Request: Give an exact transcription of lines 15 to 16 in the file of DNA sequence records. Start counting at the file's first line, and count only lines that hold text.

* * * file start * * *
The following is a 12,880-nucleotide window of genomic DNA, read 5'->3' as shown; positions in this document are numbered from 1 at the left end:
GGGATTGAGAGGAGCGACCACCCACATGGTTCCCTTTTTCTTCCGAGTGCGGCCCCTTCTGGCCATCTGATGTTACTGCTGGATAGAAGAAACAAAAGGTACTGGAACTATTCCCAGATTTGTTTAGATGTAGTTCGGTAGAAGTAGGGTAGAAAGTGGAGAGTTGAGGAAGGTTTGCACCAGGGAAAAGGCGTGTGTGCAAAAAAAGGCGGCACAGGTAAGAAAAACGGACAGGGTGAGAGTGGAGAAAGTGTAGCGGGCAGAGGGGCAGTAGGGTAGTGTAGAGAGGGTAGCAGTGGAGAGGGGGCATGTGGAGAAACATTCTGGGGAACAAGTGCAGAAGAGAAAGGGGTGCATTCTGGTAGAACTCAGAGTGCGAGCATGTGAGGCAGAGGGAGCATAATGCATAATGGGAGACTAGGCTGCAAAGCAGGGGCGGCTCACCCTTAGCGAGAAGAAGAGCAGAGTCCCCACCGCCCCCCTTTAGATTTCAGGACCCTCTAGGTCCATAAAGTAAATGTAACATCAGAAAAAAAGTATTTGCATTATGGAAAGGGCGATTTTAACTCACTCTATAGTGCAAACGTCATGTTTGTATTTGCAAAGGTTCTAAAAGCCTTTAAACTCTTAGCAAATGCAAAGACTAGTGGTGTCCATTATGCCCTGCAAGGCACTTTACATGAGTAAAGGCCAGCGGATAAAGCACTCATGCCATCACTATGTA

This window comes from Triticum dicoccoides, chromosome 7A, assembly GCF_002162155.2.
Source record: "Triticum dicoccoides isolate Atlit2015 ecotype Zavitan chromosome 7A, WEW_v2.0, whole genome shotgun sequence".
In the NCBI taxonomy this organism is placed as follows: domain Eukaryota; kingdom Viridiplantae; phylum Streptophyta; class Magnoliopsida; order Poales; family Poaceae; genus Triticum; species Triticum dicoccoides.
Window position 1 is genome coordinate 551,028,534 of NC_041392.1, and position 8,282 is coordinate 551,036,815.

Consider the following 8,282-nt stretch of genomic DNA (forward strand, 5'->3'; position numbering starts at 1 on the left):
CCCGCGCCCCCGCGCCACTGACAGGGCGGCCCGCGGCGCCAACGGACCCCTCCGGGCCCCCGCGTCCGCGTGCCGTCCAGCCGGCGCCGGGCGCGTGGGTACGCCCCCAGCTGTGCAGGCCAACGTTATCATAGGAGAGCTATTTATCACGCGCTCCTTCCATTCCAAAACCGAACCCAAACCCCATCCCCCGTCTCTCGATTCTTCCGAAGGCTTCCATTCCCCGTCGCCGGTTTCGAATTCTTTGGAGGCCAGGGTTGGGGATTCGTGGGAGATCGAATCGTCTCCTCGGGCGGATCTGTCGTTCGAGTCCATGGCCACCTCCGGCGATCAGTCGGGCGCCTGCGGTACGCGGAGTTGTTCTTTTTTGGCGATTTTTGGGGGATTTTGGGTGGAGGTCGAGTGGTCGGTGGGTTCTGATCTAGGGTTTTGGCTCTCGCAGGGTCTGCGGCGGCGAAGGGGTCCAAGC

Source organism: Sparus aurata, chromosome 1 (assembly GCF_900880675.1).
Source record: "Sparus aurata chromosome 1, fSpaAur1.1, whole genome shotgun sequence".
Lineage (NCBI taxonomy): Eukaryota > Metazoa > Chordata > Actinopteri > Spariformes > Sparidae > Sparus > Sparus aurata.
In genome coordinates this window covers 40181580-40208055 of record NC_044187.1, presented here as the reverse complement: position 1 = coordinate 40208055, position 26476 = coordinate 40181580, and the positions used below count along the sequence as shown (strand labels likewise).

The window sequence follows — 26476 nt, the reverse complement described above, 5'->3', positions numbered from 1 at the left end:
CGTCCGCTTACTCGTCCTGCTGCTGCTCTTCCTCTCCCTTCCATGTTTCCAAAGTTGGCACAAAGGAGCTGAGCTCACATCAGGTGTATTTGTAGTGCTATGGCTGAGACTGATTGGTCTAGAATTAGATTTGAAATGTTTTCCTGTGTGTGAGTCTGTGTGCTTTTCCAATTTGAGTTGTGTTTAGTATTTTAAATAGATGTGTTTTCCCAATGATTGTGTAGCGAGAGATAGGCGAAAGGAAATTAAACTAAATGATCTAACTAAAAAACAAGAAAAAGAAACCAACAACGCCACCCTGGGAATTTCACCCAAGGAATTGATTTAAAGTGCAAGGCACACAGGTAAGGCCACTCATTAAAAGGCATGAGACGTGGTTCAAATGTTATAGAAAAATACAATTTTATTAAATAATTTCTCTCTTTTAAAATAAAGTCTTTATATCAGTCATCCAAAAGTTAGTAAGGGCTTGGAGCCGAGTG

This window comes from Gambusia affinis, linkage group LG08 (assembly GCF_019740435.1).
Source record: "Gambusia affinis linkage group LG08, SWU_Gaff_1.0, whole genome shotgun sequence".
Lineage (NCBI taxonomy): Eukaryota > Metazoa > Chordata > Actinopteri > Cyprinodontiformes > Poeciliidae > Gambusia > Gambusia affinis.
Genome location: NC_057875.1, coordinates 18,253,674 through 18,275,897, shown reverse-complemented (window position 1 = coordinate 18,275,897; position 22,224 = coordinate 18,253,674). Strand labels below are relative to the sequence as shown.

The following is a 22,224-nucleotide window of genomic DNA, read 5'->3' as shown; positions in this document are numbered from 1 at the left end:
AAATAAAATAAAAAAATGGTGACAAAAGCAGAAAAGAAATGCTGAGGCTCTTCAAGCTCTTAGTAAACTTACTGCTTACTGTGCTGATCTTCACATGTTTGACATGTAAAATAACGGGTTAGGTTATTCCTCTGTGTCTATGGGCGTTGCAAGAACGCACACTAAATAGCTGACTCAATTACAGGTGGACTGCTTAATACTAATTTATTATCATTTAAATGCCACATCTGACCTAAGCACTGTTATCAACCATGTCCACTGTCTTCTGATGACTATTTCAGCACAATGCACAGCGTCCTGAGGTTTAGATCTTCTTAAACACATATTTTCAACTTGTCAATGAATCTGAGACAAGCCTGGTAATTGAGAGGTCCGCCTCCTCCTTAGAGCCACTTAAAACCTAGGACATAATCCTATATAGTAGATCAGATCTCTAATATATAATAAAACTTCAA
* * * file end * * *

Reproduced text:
This window comes from Gambusia affinis, linkage group LG08 (assembly GCF_019740435.1).
Source record: "Gambusia affinis linkage group LG08, SWU_Gaff_1.0, whole genome shotgun sequence".